Updated: Oct 16
Controlled substances like Adderall will be allowed to be prescribed online into late 2024, U.S. health and drug officials said, reversing their earlier position that drug restrictions would be reinstated as the pandemic eased.
Healthcare providers can prescribe controlled substances online through Nov. 11, according to an advance copy of a rule posted online Tuesday. In addition, practitioners who establish relationships with patients on or before that date can continue to prescribe controlled substances for an additional year.
The Drug Enforcement Administration, which regulates medications with potential for abuse, had planned to curtail drug access through telehealth. Remote prescribing was made more available at the start of the Covid-19 pandemic as a result of lockdowns that made doctors’ office visits less accessible. But after significant pushback, the agency changed its mind and decided to keep the existing, relaxed policies in place for now.
“We recognize the importance of telemedicine in providing Americans with access to needed medications, and we have decided to extend the current flexibilities for six months while we work to find a way forward to give Americans that access with appropriate safeguards,” DEA Administrator Anne Milgram said in a statement. The rule was issued jointly with the Health and Human Services Department.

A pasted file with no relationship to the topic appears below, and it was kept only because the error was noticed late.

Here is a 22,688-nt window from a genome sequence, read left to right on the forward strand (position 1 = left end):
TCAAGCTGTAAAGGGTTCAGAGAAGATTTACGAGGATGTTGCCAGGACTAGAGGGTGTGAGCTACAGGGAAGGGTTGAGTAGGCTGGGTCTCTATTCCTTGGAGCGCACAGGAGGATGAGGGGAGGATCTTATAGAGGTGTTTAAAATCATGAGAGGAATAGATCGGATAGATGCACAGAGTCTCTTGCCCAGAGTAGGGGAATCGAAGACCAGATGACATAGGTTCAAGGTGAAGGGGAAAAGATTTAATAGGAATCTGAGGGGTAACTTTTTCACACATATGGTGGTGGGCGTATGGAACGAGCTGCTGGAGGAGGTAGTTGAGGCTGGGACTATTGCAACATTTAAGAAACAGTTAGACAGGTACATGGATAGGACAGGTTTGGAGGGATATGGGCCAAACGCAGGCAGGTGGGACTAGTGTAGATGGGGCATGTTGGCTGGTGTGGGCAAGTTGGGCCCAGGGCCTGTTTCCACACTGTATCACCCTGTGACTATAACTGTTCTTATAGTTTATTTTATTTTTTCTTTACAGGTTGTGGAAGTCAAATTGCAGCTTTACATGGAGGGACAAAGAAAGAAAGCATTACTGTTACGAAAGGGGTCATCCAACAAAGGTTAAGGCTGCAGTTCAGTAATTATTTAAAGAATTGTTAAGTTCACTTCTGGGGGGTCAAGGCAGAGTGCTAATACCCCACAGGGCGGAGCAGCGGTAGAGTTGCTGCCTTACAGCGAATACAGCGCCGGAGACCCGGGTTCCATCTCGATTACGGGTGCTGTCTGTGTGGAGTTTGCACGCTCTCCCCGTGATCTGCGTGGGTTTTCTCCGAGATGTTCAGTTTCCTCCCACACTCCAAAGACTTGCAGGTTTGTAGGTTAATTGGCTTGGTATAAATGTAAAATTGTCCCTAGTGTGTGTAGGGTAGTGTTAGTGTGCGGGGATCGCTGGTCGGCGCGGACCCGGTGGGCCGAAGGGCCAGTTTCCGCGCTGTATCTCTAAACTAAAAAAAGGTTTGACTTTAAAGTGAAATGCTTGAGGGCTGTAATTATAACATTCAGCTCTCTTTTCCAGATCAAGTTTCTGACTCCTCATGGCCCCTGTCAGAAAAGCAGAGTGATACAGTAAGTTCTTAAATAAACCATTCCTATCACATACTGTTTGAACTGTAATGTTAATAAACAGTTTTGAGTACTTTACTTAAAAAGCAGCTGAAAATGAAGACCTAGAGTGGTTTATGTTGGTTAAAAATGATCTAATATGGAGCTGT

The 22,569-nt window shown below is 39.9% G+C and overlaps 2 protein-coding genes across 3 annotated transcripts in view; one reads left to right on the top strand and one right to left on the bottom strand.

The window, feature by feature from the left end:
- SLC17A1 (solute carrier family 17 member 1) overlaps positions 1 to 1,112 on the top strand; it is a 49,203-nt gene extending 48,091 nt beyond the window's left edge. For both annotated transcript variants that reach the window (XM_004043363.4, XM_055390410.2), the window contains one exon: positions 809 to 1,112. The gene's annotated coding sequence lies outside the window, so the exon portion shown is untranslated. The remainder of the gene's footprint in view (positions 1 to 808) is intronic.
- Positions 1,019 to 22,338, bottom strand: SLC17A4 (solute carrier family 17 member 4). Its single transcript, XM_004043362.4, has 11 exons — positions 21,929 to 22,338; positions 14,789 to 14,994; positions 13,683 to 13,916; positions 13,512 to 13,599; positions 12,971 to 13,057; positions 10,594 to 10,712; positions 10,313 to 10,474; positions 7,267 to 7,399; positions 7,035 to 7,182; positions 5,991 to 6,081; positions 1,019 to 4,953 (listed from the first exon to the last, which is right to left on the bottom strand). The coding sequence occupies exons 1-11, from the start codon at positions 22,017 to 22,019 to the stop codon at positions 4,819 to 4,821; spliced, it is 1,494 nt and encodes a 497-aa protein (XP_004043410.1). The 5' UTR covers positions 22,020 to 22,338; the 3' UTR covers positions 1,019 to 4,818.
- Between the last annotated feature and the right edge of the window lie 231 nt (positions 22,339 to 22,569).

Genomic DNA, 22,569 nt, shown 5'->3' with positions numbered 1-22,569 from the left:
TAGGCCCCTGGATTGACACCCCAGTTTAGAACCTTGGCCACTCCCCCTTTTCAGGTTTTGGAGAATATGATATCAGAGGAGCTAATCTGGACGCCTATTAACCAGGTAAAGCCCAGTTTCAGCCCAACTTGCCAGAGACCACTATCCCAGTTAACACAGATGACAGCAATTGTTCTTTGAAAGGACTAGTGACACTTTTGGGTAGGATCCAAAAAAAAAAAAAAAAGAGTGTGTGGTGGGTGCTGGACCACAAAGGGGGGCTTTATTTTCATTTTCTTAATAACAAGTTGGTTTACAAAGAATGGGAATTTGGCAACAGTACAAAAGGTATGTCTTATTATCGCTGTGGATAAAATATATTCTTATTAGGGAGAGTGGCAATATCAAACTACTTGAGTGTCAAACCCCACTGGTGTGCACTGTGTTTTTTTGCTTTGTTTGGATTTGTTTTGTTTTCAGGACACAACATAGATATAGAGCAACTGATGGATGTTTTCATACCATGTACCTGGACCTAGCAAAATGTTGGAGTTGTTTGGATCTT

Before the pandemic, controlled substances could only be prescribed online for patients who had previously gone to an in-person appointment with the same provider. The DEA waived that requirement as the pandemic shuttered doctors’ offices and clinics, making it easier for people with anxiety, attention-deficit/hyperactivity disorder, and opioid use disorder to get medications that previously required many time-consuming, in-person appointments.
Relaxed regulations also led to the development of online companies that connected patients with providers to get these prescriptions. Some businesses have been scrutinized by the federal government over their prescribing practices.
Easier access to controlled substances was seen as a temporary pandemic measure. But some medical and business organizations said the policy change made it easier to take care of patients and therefore should become the new status quo.
The American Psychological Association and the American Telemedicine Association think the current flexibilities should become permanent, representatives said after the DEA rule was released Tuesday.
“We’re hopeful there will be no imposition of inflexible, blanket, in-person requirements,” said Kyle Zebley, senior vice president of public policy at the ATA, said in an interview.